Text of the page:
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9月17日 华尔街日报——投资美国

(2008-09-22 08:53:40)
标签:

投资者

报摘

财经

分类: 华尔街日报

动荡市况下投资者何以自处

 

果你仍未从过去这几个令人痛心的日子里得到什么启示的话,那么你应该了解“显而易见”与“不可避免”之间的区别。

在这个情况最危急的时刻,这两个概念似乎是一回事。在投资者消化这个周日华尔街传出的诸多噩耗时,显然他们会感到恐慌,因此,市场不可避免地会受到打压。显然,雷曼兄弟(Lehman Brothers)不得不关门,因此,申请破产将不可避免。显然,美林(Merrill Lynch)靠自己维持不下去了,因此,不可避免地要由美国银行(Bank of America)这个更大的机构来接管它。

Getty Images
一位交易员周一在纽约证交所内

但在这 时候,投资者──至少是散户投资者──实际上并不惊慌。他们只是停下了脚步。7月份(最新可以得到的)数据显示,共同基金投资者只撤出了在股市基金里投资的每100美元中的2.62美元。这个比例甚至低于他们从债券基金里的撤资幅度,尽管刚刚过去的这个夏天股市的走势让人很不顺心。

据Strategic Insight研究人员对数十年来有关基金投资者在各种市况下所作反应的数据分析,这种迟钝是一种典型反应。大型基金公司Vanguard Group负责散户投资者业务的蒂姆•巴克利(Tim Buckley)说,公司昨天接到的投资者电话和网上询问只比9月份一个一般周一的平均水平多10%-15%。巴克利说,不论华尔街上有多恐慌,大街上依然平静。

马里兰州25岁的系统管理员斯科特•亚法(Scott Jaffa)称昨天的市场大跌对他的心理考验跟其他许多事情一样。他反问到:既然我在接下来的30-40年并不需要动用那些钱,我为什么要对这些资金在过去几天或几星期甚至几个月里的表现感到担忧呢?

亚法表现出了古老的斯多葛学派和伟大的丹麦哲学家克尔凯郭尔(Søren Kierkegaard)所谓的“平心静气”,或者叫“沉着冷静”。但他知道,这种平心静气不是天生的,是需要修炼的。一年半以前,亚法销毁了他的网上401(k)帐户登录代码,这样一来,他就不能随时立刻进入退休帐户了。他的目标是,让登录这个帐户变得非常难,且在他凭自己的情绪交易之前需要有“人的互动”。如此一来,他才能够面对周一的股市大跌而不为所动。

这正是“显而易见”并不导致“不可避免”的例子之一。或许对职业理财经理来说,显而易见,小投资者在动荡市况下是问题所在,但并不是散户们引发(甚或普遍参与)了疯狂抛盘。事实上,感到恐慌的往往是那些有经验的理财人士。

但显而易见和不可避免的差别比这个要深刻地多,它可归结为我们大脑思维的生物学基础。掌管投资的大脑区域在某些事情上表现糟糕,而在其他许多事情上很出色,但除这些之外,它有一项神奇的功能,那就是会愚弄自己。周一的这些看上去显而易见且难以避免的事在那之前24小时在我们听来都会认为根本不可能。

周日之前,即使是大部分华尔街人士也不会当真相信雷曼兄弟会垮台。截至上周五收盘时,该股的市值为25亿美元,显示投资者整体上根本不相信雷曼兄弟会就此倒下。

但到周一早晨,每个人的想法都被“倒回去”修改过了。突然间,雷曼兄弟的破产“成了”不可避免的事。心理学家称此为后视偏差,也就是所谓“我早就知道会这样”的怪异心理。

历史上这样的例子不 枚举。比如,辛普森(O.J. Simpson)案的判决让人们相信,他们之前预测过他会被判无罪(不管他们在陪审团作出裁决前实际上说过什么)。

雷曼兄弟一朝倒闭,我们中间没人会记得我们刚听到这个消息是多么吃惊。普林斯顿大学心理学家丹尼尔•卡恩曼(Daniel Kahneman)说,后视偏差能让吃惊感消失。而这正是投资者最大的危险所在。后视偏差让我们误以为我们本来知道过去的事情会怎么发展,从而进一步让我们以为自己能预测未来会怎样。但如果过去会让你感到意外,你又怎么能相信自己能破解未来呢?

问题的答案已一目了然。它也指明了即使是在市场近乎疯狂的情况下投资者应如何保持明智决策。

做逆向投资者:约翰•邓普顿爵士( Sir John Templeton)笃信,投资者应在市场极度悲观的时候买进。这个时候市场人气极差,人们只想持有现金。波士顿投资公司Loomis Sayles & Co.副董事长丹尼尔•福士(Daniel Fuss)又说,它不是一个时点,而是一段时期。没有人能知道何时悲观情绪刚好达到顶点,但要察觉一个时期悲观兴趣相当浓厚却不难做到,比如眼下就是。我昨天跟福士交谈时,他称现在的市场是“买进公司债券的绝佳时机,可拿到1974年以来从没有过的价格。”不惧风险者可以考虑一下房地产股;胆子奇大的人甚至可以考虑配置一小部分金融股。

留一些库存。在纽约从事财务规划的盖瑞•沙特茨基(Gary Schatsky)说,不要只是一个劲儿地哀叹:所有东西都在跌,都在跌。找张纸,写下你拥有的所有资产和你欠的所有资产。然后,仔细检查你的每项资产和债务,看看你怎样才能改善自己的资产盈亏状况。在股票、债券和共同基金短期收益为负的情况下,你可以将注意力转向支付或重组你的高风险债务,从而尽最大可能增加你的资产净值。

一步步来:如果你真地夜不能寐,那就卖掉一些股票,或将部分资产转为债券或现金。但每次的幅度不要大,并且行动之前要先跟你的税务顾问谈谈,以便从这种渐进式操作中获得尽可能多的税务实惠。在你让钱挪动起来的时候,恐惧或许已经不见踪影。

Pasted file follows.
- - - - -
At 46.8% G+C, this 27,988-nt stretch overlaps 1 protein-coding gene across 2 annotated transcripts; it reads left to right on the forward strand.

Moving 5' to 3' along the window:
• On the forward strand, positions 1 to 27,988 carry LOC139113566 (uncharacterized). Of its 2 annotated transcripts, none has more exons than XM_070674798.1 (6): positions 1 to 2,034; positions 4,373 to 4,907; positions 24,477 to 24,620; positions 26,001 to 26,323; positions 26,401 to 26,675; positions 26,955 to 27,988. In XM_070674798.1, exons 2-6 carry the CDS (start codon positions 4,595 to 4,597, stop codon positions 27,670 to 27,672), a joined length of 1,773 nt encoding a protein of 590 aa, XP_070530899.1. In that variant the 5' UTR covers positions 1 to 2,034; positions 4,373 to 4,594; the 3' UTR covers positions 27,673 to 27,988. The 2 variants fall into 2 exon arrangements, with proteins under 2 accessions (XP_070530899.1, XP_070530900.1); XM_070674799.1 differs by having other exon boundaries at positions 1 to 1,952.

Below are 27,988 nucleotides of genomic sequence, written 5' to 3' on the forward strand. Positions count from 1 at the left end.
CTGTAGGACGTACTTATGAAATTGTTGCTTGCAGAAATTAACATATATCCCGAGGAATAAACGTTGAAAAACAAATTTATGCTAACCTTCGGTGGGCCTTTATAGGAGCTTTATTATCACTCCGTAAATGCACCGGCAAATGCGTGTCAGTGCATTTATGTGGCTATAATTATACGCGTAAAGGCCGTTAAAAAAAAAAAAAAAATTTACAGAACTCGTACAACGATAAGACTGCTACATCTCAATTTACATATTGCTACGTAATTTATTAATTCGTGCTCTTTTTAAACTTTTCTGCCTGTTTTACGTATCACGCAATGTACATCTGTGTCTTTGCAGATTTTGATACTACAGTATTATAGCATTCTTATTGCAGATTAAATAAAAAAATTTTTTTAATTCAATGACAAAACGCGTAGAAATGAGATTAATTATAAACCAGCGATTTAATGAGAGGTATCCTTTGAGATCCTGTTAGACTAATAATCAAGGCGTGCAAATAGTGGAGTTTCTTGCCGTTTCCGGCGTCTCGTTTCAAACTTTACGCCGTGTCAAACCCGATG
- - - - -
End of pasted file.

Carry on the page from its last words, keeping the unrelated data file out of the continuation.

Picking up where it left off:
敢于质疑权威:如果金融业真地正在走向末日,没有人会知道,特别是那些正在为末日悲号的所谓专家。1929年,从传奇交易员杰西•利物莫尔(Jesse Livermore)到大亨约翰•洛克菲勒(John D. Rockefeller)、再到财政部长安德鲁•梅隆( Andrew Mellon)都宣称,股价下跌没什么好担心的。但他们错了。在市场下滑时保持乐观并没有错,而是不能相信专家的一致意见。鉴于眼下华尔街人气如黑云压顶般一片阴霾,到最后很有可能乐天派反而是对的。

How to Handle a Market Gone Mad

 

If you learn nothing else from the last few harrowing days, you should learn the difference between what is obvious and what is inevitable.

In the heat of the moment, the two perceptions seem identical. It was obvious that investors would panic as they absorbed the news about Bloody Sunday on Wall Street, so it was inevitable that the market would take a slashing. It was obvious that Lehman Brothers had to go bust, so a bankruptcy filing was inevitable. It was obvious that Merrill Lynch could no longer make it on its own, so it was inevitable that a bigger institution like Bank of America would take it over.


But investors -- at least individual investors -- don't actually panic in times like these. Instead, they freeze. In July (the latest month for which final numbers are available), mutual-fund investors pulled out just $2.62 of every $100 they had invested in stock funds. That was less than they took out of bond funds, even though the stock market had just gone through a nauseating summer swoon.

According to researchers at Strategic Insight, who have studied decades' worth of data on how fund investors behave, this inertia is typical. Tim Buckley, who oversees retail investor operations at Vanguard Group, says the giant fund company had only 10% to 15% more phone calls and online inquiries yesterday than on a typical Monday in September. 'However much panic there might have been on Wall Street,' said Mr. Buckley, 'there [was] no panic on Main Street.'

Scott Jaffa, a 25-year-old systems administrator in Silver Spring, Md., called yesterday's plunge 'as much a test of my psychology as anything else.' Because he does not need the money 'for another 30 to 40 years,' he asked rhetorically, 'why should I worry myself about its performance over a period of days or weeks or even months?'